A recent discussion on the Statistical Modeling, Causal Inference, and Social Science Blog (SMCISS Blog?) provides an interesting discussion of some issues associated with tests of statistical significance. The discussion was motivated by a hypothetical situation involving a direct mail marketing campaign, the text of which I have slightly edited:
Group 1: 50,000 customers are mailed a catalog. Of these, 100 made a purchase, and the mean of their spending was $50 with a standard deviation of $10.
Group 2: 50,000 customers are mailed a catalog. Of these, 120 made a purchase, and the mean of their spending was $55 with a standard deviation of $11.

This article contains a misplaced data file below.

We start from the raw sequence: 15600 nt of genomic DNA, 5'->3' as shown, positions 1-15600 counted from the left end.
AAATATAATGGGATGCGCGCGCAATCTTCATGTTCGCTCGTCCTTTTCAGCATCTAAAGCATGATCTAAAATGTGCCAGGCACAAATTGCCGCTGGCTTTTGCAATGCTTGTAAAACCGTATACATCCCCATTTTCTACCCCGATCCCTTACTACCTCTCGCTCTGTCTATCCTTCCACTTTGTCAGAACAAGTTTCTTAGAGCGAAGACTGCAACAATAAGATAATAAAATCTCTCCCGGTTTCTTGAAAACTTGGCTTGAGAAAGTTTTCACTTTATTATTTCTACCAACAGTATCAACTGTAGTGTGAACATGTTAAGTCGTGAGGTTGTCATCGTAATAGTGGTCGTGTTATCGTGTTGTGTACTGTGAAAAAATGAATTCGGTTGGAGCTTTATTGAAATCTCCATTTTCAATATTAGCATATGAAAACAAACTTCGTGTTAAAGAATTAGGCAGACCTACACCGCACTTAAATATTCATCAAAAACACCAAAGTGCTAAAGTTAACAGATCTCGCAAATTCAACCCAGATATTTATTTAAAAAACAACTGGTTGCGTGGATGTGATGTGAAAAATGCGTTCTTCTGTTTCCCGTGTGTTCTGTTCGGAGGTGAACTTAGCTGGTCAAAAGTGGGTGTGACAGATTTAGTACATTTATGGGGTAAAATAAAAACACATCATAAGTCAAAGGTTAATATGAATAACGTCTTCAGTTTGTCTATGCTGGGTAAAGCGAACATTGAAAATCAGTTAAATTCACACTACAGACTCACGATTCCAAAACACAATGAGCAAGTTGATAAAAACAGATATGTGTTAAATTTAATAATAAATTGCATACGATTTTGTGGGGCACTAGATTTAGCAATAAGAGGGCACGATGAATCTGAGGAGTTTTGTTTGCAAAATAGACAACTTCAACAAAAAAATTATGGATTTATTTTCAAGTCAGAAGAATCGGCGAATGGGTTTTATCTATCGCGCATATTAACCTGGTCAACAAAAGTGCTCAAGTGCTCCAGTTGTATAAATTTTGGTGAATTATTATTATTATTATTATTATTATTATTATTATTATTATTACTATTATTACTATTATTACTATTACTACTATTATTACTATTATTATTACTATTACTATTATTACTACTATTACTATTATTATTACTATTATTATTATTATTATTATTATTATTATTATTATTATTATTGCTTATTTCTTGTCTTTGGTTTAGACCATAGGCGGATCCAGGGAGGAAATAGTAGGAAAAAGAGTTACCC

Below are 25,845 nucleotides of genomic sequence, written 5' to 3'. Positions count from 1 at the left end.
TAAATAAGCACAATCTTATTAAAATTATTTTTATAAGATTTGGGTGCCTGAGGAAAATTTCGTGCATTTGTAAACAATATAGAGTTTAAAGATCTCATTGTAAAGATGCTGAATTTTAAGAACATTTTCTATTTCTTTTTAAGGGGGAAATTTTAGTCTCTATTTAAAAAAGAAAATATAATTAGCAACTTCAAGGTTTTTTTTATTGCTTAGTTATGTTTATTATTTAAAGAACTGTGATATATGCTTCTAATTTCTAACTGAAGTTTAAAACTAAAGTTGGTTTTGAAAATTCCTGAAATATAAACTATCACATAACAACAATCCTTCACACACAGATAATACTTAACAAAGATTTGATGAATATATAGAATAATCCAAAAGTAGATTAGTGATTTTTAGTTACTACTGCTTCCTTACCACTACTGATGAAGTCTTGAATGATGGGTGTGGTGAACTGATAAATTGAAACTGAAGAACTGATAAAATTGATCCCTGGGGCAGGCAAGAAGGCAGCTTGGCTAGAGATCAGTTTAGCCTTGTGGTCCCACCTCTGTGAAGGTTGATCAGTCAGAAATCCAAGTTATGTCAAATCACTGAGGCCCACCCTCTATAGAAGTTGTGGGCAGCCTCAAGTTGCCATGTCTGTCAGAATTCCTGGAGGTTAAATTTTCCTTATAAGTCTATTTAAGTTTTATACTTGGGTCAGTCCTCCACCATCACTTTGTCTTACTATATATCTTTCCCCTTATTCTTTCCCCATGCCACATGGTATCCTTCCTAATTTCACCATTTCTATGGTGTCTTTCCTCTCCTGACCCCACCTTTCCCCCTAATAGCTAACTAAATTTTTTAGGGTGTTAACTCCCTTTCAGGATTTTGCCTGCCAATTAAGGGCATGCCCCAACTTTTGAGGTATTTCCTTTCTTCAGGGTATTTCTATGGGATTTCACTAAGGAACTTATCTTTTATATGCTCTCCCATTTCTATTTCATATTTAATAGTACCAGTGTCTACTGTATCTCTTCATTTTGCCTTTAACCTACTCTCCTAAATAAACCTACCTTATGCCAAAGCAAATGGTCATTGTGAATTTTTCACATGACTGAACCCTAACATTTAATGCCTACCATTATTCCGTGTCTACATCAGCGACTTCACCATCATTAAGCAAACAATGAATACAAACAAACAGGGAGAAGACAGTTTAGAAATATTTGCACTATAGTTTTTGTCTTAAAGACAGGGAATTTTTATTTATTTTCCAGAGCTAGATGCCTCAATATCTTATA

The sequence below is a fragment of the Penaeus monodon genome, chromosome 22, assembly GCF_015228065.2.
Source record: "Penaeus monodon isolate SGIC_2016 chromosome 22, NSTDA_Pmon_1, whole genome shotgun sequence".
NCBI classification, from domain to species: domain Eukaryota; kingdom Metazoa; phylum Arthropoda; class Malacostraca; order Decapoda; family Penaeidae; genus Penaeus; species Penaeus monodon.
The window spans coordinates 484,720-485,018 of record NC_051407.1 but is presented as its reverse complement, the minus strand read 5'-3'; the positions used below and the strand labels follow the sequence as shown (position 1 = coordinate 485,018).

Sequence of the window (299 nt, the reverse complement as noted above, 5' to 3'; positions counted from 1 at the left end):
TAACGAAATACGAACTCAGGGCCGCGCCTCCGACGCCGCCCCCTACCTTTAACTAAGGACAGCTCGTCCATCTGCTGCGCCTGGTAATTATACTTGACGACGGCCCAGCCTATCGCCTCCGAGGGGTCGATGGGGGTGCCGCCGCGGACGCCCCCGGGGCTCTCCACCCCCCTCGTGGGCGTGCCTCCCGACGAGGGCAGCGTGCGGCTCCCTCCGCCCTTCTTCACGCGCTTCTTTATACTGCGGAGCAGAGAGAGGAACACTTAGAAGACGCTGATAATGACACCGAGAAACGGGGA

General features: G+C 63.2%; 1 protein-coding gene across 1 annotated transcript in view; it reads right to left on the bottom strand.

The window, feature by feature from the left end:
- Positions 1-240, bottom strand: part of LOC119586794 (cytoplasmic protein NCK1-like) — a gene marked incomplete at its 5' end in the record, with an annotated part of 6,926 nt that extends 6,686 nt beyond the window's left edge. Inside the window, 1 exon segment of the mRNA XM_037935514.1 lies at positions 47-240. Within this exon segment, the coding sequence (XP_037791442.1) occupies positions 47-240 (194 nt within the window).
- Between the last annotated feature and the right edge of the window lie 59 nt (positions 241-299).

Some questions: Is there a statistically significant difference in the mean purchases associated with these two groups of customers? What is the appropriate N to use in testing for a difference? (If it’s 50,000, is there any reason to even bother with the test?) More importantly, for a decision-maker in this hypothetical company, what turns on whether the difference is statistically significant? These questions are discussed here and then here.
It’s reassuring to find people who are much wiser in the ways of quantitative methods struggling over “basic” questions—primarily, the important question of the value of hypothesis testing in this situation.